Wednesday, February 8, 2017

LUS Annual Comprehensive Engineering Reports

Since 1950, the LUS has contracted consulting engineering firms to assist in developing annual Comprehensive Engineering Reports (CERs). The reports are prepared to meet requirements of bond ordinances and to provide assurance to lending institutions. The level of detail, organization, and format have evolved over the years, but the basic purposes for the report have stayed the same.

According to the 2011 CER, the report's purposes include
  • Provide an annual review of the physical operations of the Utilities System and Communications System
  • Provide an annual review of financial operation of the Utilities System and Communications System
  • Provide a reference document for LUS, which includes historical analysis and data
  • Provide recommendations to LUS concerning various aspects of its Utilities System and Communications System
For citizens, these reports provide a source of historic information about our city and utilities system. The reports also document planning and management for near-term future utilities needs.

You can view all the CERs that I have been able to collect by clicking HERE. This collection currently includes all or part of CERs from 1953, 1954, 2008-2011 (partial copies), 2012, and 2015, If more year's reports become available, I will add them to the collection.

LUS does not provide access to current or past CERs through their web site. In my collection, the 1953 and 1954 reports were scanned from copies held at the UL library Louisiana Room. Other copies were provided by Simon Mahan. Optical character recognition (OCR) software was applied all copies. Although some text was not correctly recognized by this software, the OCR text does often allow rapid text search for specific topics within the reports

This photo from the 1953 CER show the LUS steam electric power plant which
began operation in 1951 and provided 91% of electrical power used in 1953.. 

Tuesday, November 18, 2014

What is an Integrated Resource Plan or IRP?

What is an Integrated Resource Plan or IRP?

Everyone and every business needs to plan for the future, and electrical utilities are no different. According to the non-profit Regulatory Assistance Project, "an integrated resource plan is a utility plan for meeting forecasted annual peak and energy demand, plus some established reserve margin, through a combination of supply-side and demand-side resources over a specified future period." These plans are often required by state regulations. The IRP can be a large report, and is somewhat costly. However, the IRP not only provides a valuable planning tool for the utility, but also is an assurance to the utilities residential, commercial, and industrial customers that proper planning for alternative future contingencies have been developed. Few industries would want to locate or expand into a community where future electrical prices, reliability, and availability are excessively uncertain.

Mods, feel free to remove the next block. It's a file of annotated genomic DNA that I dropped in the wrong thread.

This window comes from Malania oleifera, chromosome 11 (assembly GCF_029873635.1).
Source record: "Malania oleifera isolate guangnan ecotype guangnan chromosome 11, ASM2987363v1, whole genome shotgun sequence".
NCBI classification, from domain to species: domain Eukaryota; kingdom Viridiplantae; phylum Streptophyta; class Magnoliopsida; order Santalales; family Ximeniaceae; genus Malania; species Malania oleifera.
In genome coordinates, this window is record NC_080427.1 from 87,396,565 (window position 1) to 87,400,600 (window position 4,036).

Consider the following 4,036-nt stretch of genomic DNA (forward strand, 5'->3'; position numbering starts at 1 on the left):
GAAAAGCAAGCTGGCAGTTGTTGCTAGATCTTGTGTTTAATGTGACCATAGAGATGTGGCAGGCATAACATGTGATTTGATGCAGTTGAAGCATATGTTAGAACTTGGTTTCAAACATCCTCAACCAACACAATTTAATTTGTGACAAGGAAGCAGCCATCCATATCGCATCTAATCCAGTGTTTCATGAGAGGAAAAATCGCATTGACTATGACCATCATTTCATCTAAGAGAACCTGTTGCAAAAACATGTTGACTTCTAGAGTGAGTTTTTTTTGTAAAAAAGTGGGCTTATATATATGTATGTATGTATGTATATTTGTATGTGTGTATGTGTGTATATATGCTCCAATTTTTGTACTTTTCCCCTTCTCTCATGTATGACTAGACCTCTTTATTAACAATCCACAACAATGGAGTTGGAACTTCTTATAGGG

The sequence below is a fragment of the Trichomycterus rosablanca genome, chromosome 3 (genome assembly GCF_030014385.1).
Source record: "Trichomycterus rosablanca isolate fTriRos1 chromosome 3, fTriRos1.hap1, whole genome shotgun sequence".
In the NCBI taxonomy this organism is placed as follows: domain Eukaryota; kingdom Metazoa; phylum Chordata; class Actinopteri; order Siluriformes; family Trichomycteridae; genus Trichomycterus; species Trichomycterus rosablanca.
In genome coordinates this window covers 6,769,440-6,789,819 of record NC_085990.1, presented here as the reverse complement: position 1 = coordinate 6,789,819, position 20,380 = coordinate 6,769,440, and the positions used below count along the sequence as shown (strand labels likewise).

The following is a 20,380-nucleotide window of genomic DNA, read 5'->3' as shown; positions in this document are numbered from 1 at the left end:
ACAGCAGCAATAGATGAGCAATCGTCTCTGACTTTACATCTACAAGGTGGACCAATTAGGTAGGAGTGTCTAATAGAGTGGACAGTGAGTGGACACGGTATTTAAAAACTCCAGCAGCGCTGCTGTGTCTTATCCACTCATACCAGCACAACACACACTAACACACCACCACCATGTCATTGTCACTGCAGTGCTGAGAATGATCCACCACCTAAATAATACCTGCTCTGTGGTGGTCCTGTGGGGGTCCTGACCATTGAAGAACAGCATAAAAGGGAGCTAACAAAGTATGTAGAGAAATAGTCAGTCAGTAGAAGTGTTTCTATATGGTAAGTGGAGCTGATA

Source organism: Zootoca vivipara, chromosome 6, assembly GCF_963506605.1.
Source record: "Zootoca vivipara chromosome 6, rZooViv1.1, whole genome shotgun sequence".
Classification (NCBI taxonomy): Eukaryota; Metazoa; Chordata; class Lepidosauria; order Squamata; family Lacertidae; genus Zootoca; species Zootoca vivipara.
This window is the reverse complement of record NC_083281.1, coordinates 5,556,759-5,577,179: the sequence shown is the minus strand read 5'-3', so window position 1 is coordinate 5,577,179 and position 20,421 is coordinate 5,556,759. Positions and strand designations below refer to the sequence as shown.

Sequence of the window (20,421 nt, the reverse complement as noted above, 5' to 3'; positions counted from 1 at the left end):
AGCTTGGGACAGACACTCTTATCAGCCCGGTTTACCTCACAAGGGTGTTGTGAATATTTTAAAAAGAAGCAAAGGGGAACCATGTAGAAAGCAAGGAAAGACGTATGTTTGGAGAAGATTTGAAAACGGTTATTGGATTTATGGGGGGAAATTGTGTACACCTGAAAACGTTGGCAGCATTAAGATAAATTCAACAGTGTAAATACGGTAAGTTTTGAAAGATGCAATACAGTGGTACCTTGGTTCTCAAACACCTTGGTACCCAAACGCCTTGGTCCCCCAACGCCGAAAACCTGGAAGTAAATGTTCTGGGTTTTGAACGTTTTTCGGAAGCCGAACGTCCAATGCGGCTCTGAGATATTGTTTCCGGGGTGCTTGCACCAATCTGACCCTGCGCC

The IRP must catalog current resources, and determine goals. The IRP must forecast future load demands, identify resources, estimate needed new sources or load controls, estimate future prices, and explore alternative new investments. These forecasts may involve considering a number of alternative scenarios, with uncertainty, costs, and reliability estimates for each. Utilities should also follow up after their IRP is completed, comparing expectations with experience.

Our own utility, the Lafayette Utilities System (LUS) completed an IRP in 2011. Burns and McDonnell contracted with LUS to provide IRP analysis support. The IRP evaluated the implications of the EPA regulations (CSAPR, MACT, among others) to LUS existing coal and gas-fired fleet. The IRP evaluated new electrical generation facilities against the retrofitting the existing fleet with air quality control equipment or retirement. Additionally, the IRP included a condition assessment of the existing facilities, load and energy forecast development, technology assessment for new facilities and AQCS equipment, and a evaluation of the EPA regulations.

Typically IRPs are revisited every 3 to 5 years. With our IRP now 3 years old, LUS should be considering starting a new plan soon.